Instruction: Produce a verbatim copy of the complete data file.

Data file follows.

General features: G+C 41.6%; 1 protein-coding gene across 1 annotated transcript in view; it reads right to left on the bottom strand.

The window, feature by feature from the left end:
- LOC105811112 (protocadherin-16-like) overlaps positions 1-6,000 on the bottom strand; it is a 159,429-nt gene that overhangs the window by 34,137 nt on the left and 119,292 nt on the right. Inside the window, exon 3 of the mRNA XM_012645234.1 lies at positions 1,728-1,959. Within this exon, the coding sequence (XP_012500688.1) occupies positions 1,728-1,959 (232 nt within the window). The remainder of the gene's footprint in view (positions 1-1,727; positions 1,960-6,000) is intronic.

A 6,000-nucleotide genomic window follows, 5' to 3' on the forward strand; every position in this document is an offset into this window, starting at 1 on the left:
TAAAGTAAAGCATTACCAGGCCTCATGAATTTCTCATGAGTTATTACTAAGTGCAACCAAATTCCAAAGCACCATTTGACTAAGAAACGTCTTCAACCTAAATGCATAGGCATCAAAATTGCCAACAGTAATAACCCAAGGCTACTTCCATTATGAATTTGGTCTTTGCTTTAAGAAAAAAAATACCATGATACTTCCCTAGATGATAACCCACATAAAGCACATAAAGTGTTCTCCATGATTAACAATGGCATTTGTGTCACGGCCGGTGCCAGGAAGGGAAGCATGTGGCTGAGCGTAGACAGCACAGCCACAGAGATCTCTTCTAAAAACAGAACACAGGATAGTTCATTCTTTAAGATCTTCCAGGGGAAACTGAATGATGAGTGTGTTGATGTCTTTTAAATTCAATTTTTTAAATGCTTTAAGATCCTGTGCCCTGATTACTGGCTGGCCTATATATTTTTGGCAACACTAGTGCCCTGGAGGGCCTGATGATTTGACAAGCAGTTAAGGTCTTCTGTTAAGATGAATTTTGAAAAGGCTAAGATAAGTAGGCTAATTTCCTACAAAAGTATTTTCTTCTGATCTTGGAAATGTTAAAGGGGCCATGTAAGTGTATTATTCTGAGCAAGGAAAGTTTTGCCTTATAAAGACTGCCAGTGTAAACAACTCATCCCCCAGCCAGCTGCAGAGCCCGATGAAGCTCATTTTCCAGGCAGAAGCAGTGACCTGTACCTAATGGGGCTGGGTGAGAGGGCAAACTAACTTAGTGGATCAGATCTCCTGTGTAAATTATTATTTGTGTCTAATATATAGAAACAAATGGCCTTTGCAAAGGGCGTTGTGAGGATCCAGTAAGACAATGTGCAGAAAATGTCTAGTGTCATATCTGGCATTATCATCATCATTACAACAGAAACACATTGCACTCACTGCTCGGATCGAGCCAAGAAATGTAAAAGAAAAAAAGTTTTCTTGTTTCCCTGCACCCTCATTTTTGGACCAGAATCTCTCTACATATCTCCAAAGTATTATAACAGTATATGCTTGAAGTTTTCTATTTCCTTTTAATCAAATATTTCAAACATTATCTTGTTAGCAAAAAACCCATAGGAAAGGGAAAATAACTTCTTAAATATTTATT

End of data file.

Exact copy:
General features: G+C 41.6%; 1 protein-coding gene across 1 annotated transcript in view; it reads right to left on the bottom strand.

The window, feature by feature from the left end:
- LOC105811112 (protocadherin-16-like) overlaps positions 1-6,000 on the bottom strand; it is a 159,429-nt gene that overhangs the window by 34,137 nt on the left and 119,292 nt on the right. Inside the window, exon 3 of the mRNA XM_012645234.1 lies at positions 1,728-1,959. Within this exon, the coding sequence (XP_012500688.1) occupies positions 1,728-1,959 (232 nt within the window). The remainder of the gene's footprint in view (positions 1-1,727; positions 1,960-6,000) is intronic.

A 6,000-nucleotide genomic window follows, 5' to 3' on the forward strand; every position in this document is an offset into this window, starting at 1 on the left:
TAAAGTAAAGCATTACCAGGCCTCATGAATTTCTCATGAGTTATTACTAAGTGCAACCAAATTCCAAAGCACCATTTGACTAAGAAACGTCTTCAACCTAAATGCATAGGCATCAAAATTGCCAACAGTAATAACCCAAGGCTACTTCCATTATGAATTTGGTCTTTGCTTTAAGAAAAAAAATACCATGATACTTCCCTAGATGATAACCCACATAAAGCACATAAAGTGTTCTCCATGATTAACAATGGCATTTGTGTCACGGCCGGTGCCAGGAAGGGAAGCATGTGGCTGAGCGTAGACAGCACAGCCACAGAGATCTCTTCTAAAAACAGAACACAGGATAGTTCATTCTTTAAGATCTTCCAGGGGAAACTGAATGATGAGTGTGTTGATGTCTTTTAAATTCAATTTTTTAAATGCTTTAAGATCCTGTGCCCTGATTACTGGCTGGCCTATATATTTTTGGCAACACTAGTGCCCTGGAGGGCCTGATGATTTGACAAGCAGTTAAGGTCTTCTGTTAAGATGAATTTTGAAAAGGCTAAGATAAGTAGGCTAATTTCCTACAAAAGTATTTTCTTCTGATCTTGGAAATGTTAAAGGGGCCATGTAAGTGTATTATTCTGAGCAAGGAAAGTTTTGCCTTATAAAGACTGCCAGTGTAAACAACTCATCCCCCAGCCAGCTGCAGAGCCCGATGAAGCTCATTTTCCAGGCAGAAGCAGTGACCTGTACCTAATGGGGCTGGGTGAGAGGGCAAACTAACTTAGTGGATCAGATCTCCTGTGTAAATTATTATTTGTGTCTAATATATAGAAACAAATGGCCTTTGCAAAGGGCGTTGTGAGGATCCAGTAAGACAATGTGCAGAAAATGTCTAGTGTCATATCTGGCATTATCATCATCATTACAACAGAAACACATTGCACTCACTGCTCGGATCGAGCCAAGAAATGTAAAAGAAAAAAAGTTTTCTTGTTTCCCTGCACCCTCATTTTTGGACCAGAATCTCTCTACATATCTCCAAAGTATTATAACAGTATATGCTTGAAGTTTTCTATTTCCTTTTAATCAAATATTTCAAACATTATCTTGTTAGCAAAAAACCCATAGGAAAGGGAAAATAACTTCTTAAATATTTATT